Factor attraction: why multi-factor investing is on the rise

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CONTRIBUTED ARTICLE by Guido Baltussen*. The basic premise of investing is simple – diversify, diversify, diversify. And with factor investing offering the additional premise of higher returns and lower risk in a single investment strategy, its application will only continue to grow.

Over the past 20-odd years, many investors have started expanding their portfolios into alternative asset classes, such as hedge funds and commodities, in order to improve diversification. However, the past decade has seen a significant part of the purported correlation benefits turn out to be misleading, or at least absent when most needed. Exacerbating this is the fact expected returns on the two main return drivers of most portfolios – equity and bond markets – are also now at seemingly historical lows. 

Factor-based strategies are there to help. Factor strategies are proven, systematic strategies, based on a clear economic rationale, that show persistent superior risk-adjusted returns across markets and over long periods of time. They provide attractive expected returns, especially when they harvest multiple factors across asset classes, supported by over multiple decades of (academic and investment) research and investment applications. Recent research by Robeco even confirms the existence of factor premiums in global (including Australian) markets all the way back to the 19thcentury. Further, factor-based strategies come mostly with low correlations to traditional asset classes. As such, they are set to provide a natural solution to these challenges.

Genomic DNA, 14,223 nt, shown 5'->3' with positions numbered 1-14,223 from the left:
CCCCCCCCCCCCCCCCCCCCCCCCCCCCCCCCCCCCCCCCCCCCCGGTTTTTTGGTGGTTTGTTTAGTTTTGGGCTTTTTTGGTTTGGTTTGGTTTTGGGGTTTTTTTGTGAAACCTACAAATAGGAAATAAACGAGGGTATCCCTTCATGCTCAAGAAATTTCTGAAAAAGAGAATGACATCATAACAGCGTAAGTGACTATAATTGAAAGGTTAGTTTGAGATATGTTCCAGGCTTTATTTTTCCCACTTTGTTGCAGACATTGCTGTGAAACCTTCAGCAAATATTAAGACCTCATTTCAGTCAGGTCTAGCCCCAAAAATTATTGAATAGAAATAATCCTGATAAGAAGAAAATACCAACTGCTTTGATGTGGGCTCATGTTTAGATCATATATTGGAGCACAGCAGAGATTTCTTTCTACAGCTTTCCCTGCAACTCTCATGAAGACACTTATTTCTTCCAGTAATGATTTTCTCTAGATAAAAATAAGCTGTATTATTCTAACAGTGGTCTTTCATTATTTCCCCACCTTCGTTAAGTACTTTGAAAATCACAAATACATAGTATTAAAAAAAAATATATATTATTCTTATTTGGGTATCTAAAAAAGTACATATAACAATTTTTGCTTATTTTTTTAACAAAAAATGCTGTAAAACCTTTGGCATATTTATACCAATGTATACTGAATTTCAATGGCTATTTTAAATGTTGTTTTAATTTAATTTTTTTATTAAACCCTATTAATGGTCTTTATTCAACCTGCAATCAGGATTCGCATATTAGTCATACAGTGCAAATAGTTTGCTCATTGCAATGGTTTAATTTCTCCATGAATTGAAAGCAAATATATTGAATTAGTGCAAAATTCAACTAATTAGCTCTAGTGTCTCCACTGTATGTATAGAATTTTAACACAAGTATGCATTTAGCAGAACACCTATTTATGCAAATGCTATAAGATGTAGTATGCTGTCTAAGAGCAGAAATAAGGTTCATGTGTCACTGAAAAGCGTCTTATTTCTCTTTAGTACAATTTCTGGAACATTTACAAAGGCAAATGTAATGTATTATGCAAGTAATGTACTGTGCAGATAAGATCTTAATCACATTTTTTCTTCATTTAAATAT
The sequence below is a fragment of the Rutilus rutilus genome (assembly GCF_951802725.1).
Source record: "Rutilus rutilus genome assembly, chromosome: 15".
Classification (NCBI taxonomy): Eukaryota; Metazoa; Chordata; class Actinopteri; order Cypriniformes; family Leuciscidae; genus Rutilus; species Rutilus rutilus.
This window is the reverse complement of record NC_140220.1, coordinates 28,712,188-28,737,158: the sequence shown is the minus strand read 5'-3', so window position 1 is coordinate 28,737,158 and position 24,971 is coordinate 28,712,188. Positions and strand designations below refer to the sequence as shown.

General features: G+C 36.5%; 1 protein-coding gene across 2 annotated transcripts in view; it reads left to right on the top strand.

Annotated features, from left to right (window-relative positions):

How do factor strategies work? They boil down to transparent investment rules in which you score every asset in your universe on measures of the factors and you build a portfolio with good exposure to these measures, while managing all your risk. For example, an equity value factor strategy systematically ranks all the stocks in the universe in order of attractiveness based on measures like a stock’s valuation and buys those that are top ranked. Due to the systematic nature, this process is very scalable and transparent, so that a very large investment universe can be efficiently evaluated. Instead of buying the whole market with index weights (as holds for passive strategies), or a small subset of the investment universe (as commonly holds for fundamental active portfolios), factor portfolios can screen the whole universe and over- or underweight hundreds to thousands of instruments simultaneously. At the same time, it eliminates the human or emotional biases that might at times drive investment decisions. Then a multi-factor investment model uses a number of factors simultaneously in its assessment of market prices, targeting exposure to the underlying factors to achieve the maximum possible return-risk tradeoff.